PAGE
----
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3.1.4: Mushrooms,Truffles, Onions, and Roots

  • Page ID
    64475
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    Mushrooms

    Mushrooms are members of a broad category of plants known as fungi. (Fungi have no seeds, stems, or flowers; they reproduce through spores.) Mushrooms have a stalk with an umbrella-like top. Although not actually a vegetable, mushrooms are used and served in much the same manner as vegetables.

    Several types of cultivated mushroom are available. They include the common (or white), shiitake, crimini (also known as the Italian brown), straw, enokidake (also called enoki) and cloud ear (also known as wood ear or Chinese black). Button mushrooms are the smallest, most immature form of the common mushroom. The largest cultivated mushroom is the portabella, which is actually an overgrown crimini; it can grow up to 6 inches (15 centimeters) in diameter.

    Mushroom safety. Some mushrooms are deadly; others can cause severe illness. Picking edible mushrooms in the wild is not simply a process of comparing specimens with photographs or illustrations in a guidebook. So do not gather mushrooms from the wild unless you are accompanied by a well-trained, experienced mycologist or guide. Always purchase wild mushrooms from reputable purveyors.

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    Truffles

    Truffles are actually tubers that grow near the roots of oak or beech trees. They can be cultivated only to the extent that oak groves are planted to encourage truffle growth. The two principal varieties are the Perigord (black) and the Piedmontese (white). Fresh truffles are gathered in the fall and are rarely marketed outside their locale. Truffles, especially white ones, have a strong aroma and flavor, requiring only a small amount to add their special flavor to soups, sauces, pasta and other items. 

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    Onions

    Bulb Onions

    Common or bulb onions may be white, yellow (Bermuda or Spanish) or red (purple). Medium-sized yellow and white onions are the most strongly flavored. Larger onions tend to be sweeter and milder. 

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    Onion Varietals

    Garlic

    Garlic is also used in almost all the world's cuisines. A head of garlic is composed of many small cloves. Each clove is wrapped in a thin husk or peel; the entire head is encased in several thin layers of papery husk. 

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    Leeks

    Leeks look like large, overgrown scallions with a fat white tip and wide green leaves. Their flavor is sweeter and stronger than scallions, but milder than common bulb onions. Leeks must be carefully washed to remove the sandy soil that gets between the leaves.

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    Scallions

    Scallions, also known as green onions or bunch onions, are the immature green stalks of bulb onions. The leaves are bright green with either a long and slender or a slightly bulbous white base.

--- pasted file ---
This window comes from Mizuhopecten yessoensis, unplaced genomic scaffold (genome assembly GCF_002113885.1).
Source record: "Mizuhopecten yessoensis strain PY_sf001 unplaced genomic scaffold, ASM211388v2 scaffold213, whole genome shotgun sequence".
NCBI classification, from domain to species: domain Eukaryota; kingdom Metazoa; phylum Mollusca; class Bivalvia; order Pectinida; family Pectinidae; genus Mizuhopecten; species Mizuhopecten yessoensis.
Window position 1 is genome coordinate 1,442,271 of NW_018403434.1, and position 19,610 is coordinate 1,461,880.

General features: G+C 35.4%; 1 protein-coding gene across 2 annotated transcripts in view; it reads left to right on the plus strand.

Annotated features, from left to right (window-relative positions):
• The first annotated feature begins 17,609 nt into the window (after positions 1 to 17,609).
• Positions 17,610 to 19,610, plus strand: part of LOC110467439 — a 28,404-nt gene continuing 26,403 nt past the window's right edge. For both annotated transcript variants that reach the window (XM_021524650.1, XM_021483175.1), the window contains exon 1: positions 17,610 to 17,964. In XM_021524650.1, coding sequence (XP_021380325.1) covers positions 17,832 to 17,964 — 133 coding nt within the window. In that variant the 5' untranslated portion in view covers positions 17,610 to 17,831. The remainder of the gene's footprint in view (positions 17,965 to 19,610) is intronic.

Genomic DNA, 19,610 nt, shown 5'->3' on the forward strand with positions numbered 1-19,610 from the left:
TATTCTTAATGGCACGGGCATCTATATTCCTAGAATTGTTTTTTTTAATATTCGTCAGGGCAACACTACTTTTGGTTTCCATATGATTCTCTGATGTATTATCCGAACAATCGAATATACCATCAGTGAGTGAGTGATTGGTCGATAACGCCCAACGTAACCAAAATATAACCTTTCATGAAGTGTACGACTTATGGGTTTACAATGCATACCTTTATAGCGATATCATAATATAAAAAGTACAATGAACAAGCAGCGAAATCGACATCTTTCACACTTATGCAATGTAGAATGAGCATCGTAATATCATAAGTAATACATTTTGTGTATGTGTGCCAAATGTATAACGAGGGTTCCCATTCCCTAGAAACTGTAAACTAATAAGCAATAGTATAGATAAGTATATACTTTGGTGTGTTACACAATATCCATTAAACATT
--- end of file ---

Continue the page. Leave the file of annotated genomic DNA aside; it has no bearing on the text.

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    Shallots

    Shallots are shaped like small bulb onions with one flat side. When peeled, a shallot separates into multiple cloves, similar to garlic. They have a mild, yet rich and complex flavor.

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    Roots and Tubers

    Taproots (more commonly referred to as roots) are single roots that extend deep into the soil to supply the above -ground plant with nutrients. Tubers are fat underground stems. Most roots and tubers can be used interchangeably. All store well at cool temperatures, without refrigeration. These include, beets, carrots, potatos, celery root, turnips, water chestnuts, parsnips, radishes and rutabagas.

    • Click the Graphic bellow to lean more about the uses of root vegetables:

    Root Vegetables

    "Root Vegetables" by Skånska Matupplevelser is licensed under CC BY-ND 2.0.

    Stalks

    Stalk vegetables are plant stems with a high percentage of cellulose fiber. These vegetables should be picked while still young and tender. Tough fibers should be trimmed before cooking. Stalks include artichokes, asparagus, bamboo shoots, celery, fennel, and hearts of palm.

    Baby Vegetables

    Many fine restaurants serve baby vegetables: tiny turnips, finger-length squash, miniature carrots and petite heads of cauliflower.

    Discussion Questions: Spinach, mushrooms, truffles, pods and seeds
    1. When is the best time to pick collard greens?
    2. Name two kinds of greens.
    3. What type of mushrooms are most commonly used in cooking?
    4. Describe shallots and green onions. Which one is commonly used in south Louisiana dishes?
    5. Other than its use in gumbo – how else may okra be prepared/cooked?

    This page titled 3.1.4: Mushrooms,Truffles, Onions, and Roots is shared under a CC BY-NC-SA 4.0 license and was authored, remixed, and/or curated by William R. Thibodeaux.

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